(France 1739 – 1792)
(France 1732 – 1806)
59.4 x 44.4 cm trimmed to platemark
The engraving by Nicolas de Launay after Fragonard’s ‘Swing’ reproduces (in reverse to the painting in the Wallace Collection London) one of the iconic images of 18th-century art, epitomizing the artifice and light-hearted eroticism of the late Rococo style. The main difference between the painting and engraving is the addition of plumes in the hat of the girl.
De Launay published the print himself, advertising it in the ‘Gazette de France’ on 2 April 1782. He dedicated it personally to Fragonard, calling himself Fragonard’s “very humble and very obedient servant”. Other inscriptions below the image specify the title, the painter, the engraver and the address of De Launay as the publisher. The lively vignette below the image bearing Fragonard’s initials was designed by Pierre-Philippe Choffard.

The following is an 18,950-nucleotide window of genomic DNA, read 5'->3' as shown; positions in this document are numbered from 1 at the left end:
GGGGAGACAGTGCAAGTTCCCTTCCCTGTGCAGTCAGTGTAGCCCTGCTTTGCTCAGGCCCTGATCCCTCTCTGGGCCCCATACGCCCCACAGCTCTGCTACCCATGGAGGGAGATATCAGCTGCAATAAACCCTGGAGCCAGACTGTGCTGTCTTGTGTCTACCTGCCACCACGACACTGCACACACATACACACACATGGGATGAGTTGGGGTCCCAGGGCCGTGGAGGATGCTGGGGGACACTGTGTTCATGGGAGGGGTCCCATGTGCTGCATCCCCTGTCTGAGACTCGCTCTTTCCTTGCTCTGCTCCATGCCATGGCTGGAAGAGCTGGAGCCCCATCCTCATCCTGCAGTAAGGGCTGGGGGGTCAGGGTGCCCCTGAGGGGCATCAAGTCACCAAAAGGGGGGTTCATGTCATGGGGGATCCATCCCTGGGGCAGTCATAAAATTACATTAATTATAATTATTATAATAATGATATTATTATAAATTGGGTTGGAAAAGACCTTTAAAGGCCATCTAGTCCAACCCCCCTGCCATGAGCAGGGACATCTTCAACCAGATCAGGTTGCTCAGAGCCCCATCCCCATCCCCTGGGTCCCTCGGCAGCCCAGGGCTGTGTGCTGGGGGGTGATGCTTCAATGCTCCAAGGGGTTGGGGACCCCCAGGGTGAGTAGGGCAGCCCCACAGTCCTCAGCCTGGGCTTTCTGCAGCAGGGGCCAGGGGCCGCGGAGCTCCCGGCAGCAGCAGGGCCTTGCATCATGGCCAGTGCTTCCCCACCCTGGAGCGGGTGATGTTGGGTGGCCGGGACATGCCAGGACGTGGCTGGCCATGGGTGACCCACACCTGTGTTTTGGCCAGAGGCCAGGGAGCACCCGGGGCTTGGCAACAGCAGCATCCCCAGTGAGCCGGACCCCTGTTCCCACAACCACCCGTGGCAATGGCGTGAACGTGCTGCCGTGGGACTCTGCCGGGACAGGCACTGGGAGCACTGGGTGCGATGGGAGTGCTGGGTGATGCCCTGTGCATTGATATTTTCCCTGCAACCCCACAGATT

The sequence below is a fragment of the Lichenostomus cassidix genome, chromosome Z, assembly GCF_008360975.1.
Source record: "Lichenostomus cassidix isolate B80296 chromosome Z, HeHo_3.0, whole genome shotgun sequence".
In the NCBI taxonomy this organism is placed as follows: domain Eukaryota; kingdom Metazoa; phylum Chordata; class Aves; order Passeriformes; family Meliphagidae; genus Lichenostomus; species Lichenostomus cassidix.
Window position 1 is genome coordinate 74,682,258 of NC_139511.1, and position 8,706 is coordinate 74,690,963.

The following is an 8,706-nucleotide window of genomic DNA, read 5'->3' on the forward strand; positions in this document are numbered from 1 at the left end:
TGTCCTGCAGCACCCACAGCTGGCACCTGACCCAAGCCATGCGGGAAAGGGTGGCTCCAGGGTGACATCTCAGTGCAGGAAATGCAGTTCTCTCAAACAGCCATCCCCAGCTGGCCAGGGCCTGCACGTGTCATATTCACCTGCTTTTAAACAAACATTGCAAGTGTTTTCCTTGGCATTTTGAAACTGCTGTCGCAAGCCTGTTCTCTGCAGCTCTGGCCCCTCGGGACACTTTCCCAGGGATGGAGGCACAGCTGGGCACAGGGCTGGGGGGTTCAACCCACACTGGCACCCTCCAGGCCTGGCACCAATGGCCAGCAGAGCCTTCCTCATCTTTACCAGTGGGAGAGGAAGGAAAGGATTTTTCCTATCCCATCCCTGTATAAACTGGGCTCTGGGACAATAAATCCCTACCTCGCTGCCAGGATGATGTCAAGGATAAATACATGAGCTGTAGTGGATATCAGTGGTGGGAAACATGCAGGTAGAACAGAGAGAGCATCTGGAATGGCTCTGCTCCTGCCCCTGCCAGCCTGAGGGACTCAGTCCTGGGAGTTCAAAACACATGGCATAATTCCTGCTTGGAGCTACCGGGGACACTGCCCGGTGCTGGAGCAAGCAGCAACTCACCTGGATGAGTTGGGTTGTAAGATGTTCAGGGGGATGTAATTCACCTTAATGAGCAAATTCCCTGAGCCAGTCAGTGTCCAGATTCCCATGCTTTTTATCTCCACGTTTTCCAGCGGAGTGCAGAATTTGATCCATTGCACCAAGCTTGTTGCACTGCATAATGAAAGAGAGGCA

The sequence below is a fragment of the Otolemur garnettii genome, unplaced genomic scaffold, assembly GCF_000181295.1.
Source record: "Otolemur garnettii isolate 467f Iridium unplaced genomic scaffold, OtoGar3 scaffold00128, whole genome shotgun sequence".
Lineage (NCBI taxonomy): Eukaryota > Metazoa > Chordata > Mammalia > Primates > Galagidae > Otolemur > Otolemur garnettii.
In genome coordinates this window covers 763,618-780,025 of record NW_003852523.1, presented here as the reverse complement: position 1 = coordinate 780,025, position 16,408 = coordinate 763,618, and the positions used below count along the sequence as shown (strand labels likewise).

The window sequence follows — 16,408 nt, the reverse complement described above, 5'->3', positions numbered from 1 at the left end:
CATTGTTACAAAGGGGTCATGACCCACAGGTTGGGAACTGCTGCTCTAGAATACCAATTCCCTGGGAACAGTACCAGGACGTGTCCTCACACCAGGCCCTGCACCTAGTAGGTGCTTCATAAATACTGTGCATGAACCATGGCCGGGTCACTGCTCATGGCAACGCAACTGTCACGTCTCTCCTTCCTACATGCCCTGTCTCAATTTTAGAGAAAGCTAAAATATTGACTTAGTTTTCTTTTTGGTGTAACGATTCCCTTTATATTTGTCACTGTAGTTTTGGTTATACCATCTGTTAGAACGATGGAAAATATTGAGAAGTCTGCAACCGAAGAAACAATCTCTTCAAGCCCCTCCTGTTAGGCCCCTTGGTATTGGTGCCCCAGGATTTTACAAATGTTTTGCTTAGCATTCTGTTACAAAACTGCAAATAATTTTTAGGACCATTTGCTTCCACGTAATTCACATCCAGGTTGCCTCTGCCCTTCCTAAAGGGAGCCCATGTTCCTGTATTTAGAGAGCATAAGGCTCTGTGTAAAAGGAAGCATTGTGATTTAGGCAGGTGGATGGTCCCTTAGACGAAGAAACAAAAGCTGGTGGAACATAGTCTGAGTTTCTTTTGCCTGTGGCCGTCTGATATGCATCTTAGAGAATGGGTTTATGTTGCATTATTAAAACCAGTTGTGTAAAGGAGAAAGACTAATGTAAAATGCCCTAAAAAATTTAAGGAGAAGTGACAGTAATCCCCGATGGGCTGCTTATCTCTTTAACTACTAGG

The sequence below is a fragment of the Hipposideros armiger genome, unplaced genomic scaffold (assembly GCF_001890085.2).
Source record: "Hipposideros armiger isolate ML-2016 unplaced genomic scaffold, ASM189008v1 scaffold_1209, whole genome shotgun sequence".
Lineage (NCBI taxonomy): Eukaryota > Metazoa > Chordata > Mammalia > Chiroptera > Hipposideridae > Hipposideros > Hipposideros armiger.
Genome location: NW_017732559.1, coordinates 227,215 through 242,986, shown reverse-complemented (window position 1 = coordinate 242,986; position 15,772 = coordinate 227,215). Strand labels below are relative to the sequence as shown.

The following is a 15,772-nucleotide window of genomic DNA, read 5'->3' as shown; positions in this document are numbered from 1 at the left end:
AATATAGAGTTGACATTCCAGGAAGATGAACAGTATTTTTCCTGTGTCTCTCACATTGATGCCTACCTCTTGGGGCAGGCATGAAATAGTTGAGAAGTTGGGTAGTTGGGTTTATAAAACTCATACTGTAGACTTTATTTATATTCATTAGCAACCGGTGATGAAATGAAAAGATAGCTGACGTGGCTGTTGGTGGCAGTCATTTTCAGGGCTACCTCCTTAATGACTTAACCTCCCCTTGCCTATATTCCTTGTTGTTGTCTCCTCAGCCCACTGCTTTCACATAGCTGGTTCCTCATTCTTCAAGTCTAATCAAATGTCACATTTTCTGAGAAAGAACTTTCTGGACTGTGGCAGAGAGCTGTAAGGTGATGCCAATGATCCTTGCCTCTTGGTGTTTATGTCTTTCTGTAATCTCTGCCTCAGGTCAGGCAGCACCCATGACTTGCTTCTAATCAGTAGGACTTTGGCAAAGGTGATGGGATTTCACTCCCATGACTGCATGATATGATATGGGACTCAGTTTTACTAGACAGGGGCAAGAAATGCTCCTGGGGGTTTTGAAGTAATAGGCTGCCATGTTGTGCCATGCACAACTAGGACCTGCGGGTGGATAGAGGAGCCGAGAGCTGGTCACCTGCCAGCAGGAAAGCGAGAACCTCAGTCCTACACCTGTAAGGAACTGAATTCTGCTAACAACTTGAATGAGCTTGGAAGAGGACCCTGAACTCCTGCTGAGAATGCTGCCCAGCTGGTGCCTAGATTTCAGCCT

Victor I Carlson and John W Ittmann, Regency to Empire. French printmaking 1715-1814, 1984, 254 (illus.). no.88
M Hebert, E Pognon and Y Bruand, Inventaire du fonds français XVIII siècle, Bibliothèque Nationale, Cabinet des Estampes, Paris, 1968. no.223
Kristin L Spangenberg (Editor), Six Centuries of Master Prints. Treasures from the Herbert Greer French Collection, United States of America, 1993, 227. no.110
European prints and drawings 1500-1900, Art Gallery of New South Wales, Sydney, 30 Aug 2014–02 Nov 2014